Adler's Theory of Masculine Protest

Instructor: Nicole Gaines

Nicole is a licensed psychotherapist and holds a master's degree in counseling.

Austrian psychiatrist Alfred Adler coined the term masculine protest to explain how women attempt to escape feminine roles. In this lesson, we will take a deeper look into how men and women express masculine protests.

Overly Manly Men and Tomboys

Do you remember the drill sergeant played by R. Lee Ermey in the movie Full Metal Jacket? You know, the guy that acts super tough, constantly degrades the soldiers he's training, and could not be viewed as feminine by any means.

Or have you ever met or been friends with a woman who refuses to do anything considered traditionally feminine or girly? She's the one showing the men how it's done and excels in jobs or activities that are usually considered to be masculine (firefighting, mechanics, skateboarding, to name a few).

Even though these two people appear to be very different, have you ever thought about what they have in common? Read on to see what one famous psychiatrist has to say about the topic.

Austrian psychiatrist Alfred Adler studied inferiority and was the founder of individual psychology.
AlfredAdler

What Is Masculine Protest?

Austrian psychiatrist Alfred Adler created the term masculine protest to describe the behavior of women who reject traditional feminine roles in favor of more masculine ones. And one big reason that women (and men, too) reject roles is because they want to gain power and feel more dominant in a situation.

But where does this sense of needing to feel dominant come from? It's fueled by feelings of inferiority, or the sense of being of secondary or lower status. For example, throughout history women have often been viewed as inferior and were (and to many people still are) considered to be the weaker sex. Women couldn't even vote until the 19th Amendment was passed in 1920!

Even though women now have the right to vote and are often seen as being equal in many ways, there are still so many ways in which women struggle for equality. For instance, if you look at the current earnings of American women and men in the same position, women only earn 75 cents to the dollar a man makes. So even if a woman works just as hard as her male coworker, she will still not make as much as he does. In a situation like this, it's not hard to see why women might want to feel more masculine, because in the United States, you get paid more just for being a man. What kind of message do you think this might send to women?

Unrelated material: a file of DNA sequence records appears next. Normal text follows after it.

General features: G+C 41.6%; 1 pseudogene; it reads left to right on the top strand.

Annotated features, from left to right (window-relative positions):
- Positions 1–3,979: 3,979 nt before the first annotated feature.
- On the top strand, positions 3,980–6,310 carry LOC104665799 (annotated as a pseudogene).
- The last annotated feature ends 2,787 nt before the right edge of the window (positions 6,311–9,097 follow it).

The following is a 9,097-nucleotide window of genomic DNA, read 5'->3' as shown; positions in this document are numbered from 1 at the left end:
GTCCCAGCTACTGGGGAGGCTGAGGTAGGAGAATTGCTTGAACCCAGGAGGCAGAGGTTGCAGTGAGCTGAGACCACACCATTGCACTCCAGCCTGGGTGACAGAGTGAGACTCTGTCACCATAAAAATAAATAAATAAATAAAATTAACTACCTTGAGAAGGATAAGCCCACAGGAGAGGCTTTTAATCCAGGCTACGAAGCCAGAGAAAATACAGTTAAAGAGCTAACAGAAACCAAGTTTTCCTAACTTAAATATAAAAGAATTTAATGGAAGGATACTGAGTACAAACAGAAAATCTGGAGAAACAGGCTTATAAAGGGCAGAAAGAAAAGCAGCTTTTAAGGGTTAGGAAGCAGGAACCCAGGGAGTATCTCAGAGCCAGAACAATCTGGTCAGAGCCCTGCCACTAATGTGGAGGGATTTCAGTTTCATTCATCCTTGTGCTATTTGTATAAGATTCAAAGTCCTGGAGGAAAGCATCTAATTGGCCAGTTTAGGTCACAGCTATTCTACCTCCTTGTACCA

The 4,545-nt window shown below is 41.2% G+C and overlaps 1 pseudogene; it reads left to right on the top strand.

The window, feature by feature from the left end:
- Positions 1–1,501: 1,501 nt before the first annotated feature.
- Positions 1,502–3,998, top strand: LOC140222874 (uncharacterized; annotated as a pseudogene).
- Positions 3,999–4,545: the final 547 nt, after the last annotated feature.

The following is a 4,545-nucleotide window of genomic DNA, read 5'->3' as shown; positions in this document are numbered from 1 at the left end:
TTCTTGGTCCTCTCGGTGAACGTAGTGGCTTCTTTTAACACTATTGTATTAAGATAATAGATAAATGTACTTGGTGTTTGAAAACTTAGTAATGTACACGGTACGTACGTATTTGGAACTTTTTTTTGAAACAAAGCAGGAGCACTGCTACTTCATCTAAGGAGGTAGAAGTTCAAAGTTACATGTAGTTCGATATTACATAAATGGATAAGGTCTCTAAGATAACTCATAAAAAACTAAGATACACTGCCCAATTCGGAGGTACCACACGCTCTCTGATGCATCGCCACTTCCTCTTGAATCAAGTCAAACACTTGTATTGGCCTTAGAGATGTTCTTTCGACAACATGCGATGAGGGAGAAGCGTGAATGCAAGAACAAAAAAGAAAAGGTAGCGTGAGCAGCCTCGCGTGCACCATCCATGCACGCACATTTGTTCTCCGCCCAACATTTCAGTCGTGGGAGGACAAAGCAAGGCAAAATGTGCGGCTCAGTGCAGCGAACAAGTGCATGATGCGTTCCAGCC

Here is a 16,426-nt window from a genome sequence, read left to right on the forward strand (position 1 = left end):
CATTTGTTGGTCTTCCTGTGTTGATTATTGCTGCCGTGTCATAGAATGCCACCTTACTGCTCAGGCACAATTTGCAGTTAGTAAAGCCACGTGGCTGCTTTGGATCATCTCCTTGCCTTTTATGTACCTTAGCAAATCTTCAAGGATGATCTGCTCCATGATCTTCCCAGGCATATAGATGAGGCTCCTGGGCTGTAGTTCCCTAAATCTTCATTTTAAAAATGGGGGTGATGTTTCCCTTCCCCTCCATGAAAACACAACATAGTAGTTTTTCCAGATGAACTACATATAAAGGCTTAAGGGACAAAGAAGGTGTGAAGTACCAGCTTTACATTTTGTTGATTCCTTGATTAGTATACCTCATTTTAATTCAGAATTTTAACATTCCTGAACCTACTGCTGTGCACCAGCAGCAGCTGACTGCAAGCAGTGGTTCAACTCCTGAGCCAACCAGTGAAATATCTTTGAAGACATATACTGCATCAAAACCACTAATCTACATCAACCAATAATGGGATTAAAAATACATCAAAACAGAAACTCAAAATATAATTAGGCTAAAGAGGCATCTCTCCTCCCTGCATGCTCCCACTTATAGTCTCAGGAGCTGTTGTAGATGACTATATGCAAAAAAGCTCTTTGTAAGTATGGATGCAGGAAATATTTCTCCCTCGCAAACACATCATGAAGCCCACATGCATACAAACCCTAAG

How Women Express Masculine Protest

Women get nonstop messages from the media and advertising that they should look and act a certain way if they want to be considered beautiful or desirable or successful. The media highlights a very specific version of being a woman that includes makeup, dresses, high heels, and a timid demeanor. There are also some jobs that are considered more appropriate for women, such as teaching, child care, or nursing. If you think about the women in your life, they probably look a lot more diverse and unique than the women you see on television.

Women who participate in masculine protest are actively rebelling against the position that modern society has constructed for them. To them, the stereotypes about women in the media are trying to force them into a very small box, and they want to live in a bigger world that is not ruled by inequality and inferiority. One way women express this is by choosing traditionally masculine careers like firefighting, military service, or even professional mixed marital arts. These women tend to feel more equal and powerful in their own lives and in many ways they are slowly paving the way for all women.

Choosing a career as a mixed martial arts fighter could be one way to protest limiting feminine roles.
womenmasculineprotest

How Men Experience Masculine Protest

Do you like comic books? Have you ever thought about comics as an example of masculine protest? Well, they are! Superheroes with super strength, heightened senses, and advanced intelligences got their powers from feelings of inferiority. For instance, Batman's backstory is a great example. He became an orphan after witnessing his parents' brutal murder. From this place of feeling helpless and inferior, a superhero emerges to stomp out those 'damsel in distress' feelings.

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